Magnesium is involved in over 300 biochemical processes in the body. One of its most important functions is that it plays a key role in producing energy, this makes it vitally important for all cellular functions and processes. It helps maintain normal muscle and nerve function, keeps heart rhythm regular, supports a healthy immune system, and keeps bones strong. The key to magnesium is getting enough.
Many folks are confused about the words connected to magnesium, such as magnesium glycinate or magnesium citrate, aspartate, taurate, etc. Those adjunct words describe the particular amino acid chelate attached to the magnesium. Chelation can give you better bioavailablity, in other words, make it easier for the body to absorb magnesium.
There are so many kinds of magnesium, people become dazed and confused when it comes to picking the right magnesium for their needs. So, let’s break it down:
Magnesium oxide: Often used in milk of magnesia products since this form has a strong laxative effect. It has poor bioavailability and readily causes loose stools; therefore it is considered the least optimal form to use as a supplement but great for constipation.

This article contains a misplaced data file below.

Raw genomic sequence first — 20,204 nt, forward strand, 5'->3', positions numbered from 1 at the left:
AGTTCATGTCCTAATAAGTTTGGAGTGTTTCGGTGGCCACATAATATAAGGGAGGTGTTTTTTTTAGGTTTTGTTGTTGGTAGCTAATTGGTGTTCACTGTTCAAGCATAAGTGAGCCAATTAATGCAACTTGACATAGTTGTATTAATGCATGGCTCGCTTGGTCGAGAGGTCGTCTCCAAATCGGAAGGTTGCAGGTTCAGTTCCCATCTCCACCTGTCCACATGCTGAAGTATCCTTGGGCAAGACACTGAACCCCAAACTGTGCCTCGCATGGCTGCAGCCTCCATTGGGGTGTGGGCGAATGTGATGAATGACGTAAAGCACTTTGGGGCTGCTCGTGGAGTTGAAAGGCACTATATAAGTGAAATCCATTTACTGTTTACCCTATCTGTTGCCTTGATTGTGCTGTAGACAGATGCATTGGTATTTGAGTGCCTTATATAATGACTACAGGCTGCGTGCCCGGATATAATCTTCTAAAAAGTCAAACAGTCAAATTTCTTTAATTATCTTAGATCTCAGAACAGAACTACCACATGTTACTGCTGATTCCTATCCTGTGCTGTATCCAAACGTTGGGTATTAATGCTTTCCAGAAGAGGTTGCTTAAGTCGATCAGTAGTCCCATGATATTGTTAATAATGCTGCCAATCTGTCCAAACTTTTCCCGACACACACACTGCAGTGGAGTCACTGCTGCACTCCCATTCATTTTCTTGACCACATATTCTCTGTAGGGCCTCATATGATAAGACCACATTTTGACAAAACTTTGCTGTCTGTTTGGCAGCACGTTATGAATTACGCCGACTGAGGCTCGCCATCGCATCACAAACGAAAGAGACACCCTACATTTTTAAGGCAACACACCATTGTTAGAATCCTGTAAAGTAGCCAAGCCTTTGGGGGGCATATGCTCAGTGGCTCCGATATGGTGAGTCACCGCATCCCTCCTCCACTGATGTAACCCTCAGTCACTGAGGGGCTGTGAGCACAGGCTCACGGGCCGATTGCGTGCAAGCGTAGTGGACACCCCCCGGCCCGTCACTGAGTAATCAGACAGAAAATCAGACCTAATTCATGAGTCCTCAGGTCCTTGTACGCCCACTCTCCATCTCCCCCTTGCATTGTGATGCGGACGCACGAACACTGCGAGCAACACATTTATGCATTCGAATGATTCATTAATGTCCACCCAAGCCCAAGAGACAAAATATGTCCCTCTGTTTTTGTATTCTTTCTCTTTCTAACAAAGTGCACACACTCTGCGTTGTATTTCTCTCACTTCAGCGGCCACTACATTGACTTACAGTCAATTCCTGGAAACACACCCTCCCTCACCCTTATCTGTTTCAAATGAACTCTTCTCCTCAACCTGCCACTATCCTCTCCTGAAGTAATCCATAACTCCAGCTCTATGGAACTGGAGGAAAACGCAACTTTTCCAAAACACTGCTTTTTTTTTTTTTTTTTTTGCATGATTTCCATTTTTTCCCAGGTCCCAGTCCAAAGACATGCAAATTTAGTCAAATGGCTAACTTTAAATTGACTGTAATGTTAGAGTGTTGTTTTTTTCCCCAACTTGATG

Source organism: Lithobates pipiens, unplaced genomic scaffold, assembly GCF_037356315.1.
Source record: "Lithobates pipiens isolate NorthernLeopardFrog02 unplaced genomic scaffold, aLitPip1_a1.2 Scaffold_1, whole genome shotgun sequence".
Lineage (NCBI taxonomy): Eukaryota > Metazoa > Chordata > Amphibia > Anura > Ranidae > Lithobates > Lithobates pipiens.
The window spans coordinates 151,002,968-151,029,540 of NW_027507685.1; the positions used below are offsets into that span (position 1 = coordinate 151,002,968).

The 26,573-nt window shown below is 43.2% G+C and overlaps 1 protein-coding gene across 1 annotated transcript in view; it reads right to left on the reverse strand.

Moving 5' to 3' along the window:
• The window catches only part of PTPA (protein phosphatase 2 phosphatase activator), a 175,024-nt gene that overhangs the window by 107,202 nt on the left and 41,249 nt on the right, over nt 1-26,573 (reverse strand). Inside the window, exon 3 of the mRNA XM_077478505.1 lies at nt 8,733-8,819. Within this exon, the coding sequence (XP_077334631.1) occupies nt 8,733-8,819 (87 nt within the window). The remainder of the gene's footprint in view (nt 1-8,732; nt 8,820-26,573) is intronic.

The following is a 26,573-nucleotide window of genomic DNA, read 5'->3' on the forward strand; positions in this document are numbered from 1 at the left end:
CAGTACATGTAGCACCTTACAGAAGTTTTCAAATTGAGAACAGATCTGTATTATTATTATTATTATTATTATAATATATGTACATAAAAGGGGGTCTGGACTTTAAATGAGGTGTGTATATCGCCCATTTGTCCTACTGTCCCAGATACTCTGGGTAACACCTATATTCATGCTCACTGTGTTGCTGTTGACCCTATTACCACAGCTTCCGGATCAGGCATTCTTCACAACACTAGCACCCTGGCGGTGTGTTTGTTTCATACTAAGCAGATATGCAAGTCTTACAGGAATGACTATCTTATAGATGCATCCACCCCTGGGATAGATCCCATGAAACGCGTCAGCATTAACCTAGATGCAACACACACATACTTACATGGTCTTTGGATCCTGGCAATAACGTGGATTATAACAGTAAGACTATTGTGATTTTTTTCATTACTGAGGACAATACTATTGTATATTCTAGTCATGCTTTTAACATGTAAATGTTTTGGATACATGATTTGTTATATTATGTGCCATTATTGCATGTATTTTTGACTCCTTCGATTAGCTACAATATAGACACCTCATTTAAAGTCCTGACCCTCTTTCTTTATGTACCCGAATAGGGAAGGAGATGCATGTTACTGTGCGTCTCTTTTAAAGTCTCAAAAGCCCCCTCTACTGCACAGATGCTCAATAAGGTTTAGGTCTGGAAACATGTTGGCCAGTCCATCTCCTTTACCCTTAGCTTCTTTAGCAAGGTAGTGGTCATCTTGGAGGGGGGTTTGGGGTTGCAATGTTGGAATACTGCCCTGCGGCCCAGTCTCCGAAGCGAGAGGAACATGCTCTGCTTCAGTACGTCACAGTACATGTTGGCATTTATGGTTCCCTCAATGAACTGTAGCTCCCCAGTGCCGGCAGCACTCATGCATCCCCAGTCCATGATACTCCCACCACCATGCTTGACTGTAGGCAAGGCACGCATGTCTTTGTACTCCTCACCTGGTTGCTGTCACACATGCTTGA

Magnesium sulfate: is not used in oral formulations, but it does have some absorbability through the skin, so it is found in Epsom bath salts. It’s great for muscle relaxation and although it can be used as a laxative, I recommend magnesium oxide or citrate for that.
Magnesium Citrate: has a better bioavailability compared to oxide, but does have a stool loosening effect.
Magnesium Aspartate: has some promising clinical trials that found a combination of magnesium and potassium aspartates had a positive effect on fatigue and may reduce muscle hyper-excitability.
Magnesium Glycinate: Glycine is a well-known calming amino acid. This combination has good bioavailability and does not have a laxative effect since glycine is actively transported through the intestinal wall. This is the magnesium I recommend for sleep.
Magnesium Malate: Since malate can help improve ATP production; there is some preliminary evidence that it may reduce muscle pain and tender points, especially in fibromyalgia patients.
Magnesium Orotate: has good bioavailability and has had been studied specifically for heart health. It has been shown to improve heart failure, symptoms of angina and exercise performance in clinical trials.
Magnesium Taurate: has a potentiating effect on insulin sensitivity and also a calming effect on neuromuscular excitability. It has been shown to reduce blood pressure, stabilize nerve cells, improve the contraction of the heart muscle and have an anti-thrombotic effect.
Magnesium-L-Threonate: This form of magnesium has recently been studied to improve memory and brain function.
Well, I hope that clears up any confusion. Take this chart into the Martin’s pharmacies the next time you need to pick your magnesium or ask the wellness consultant to assist you with your magnesium needs.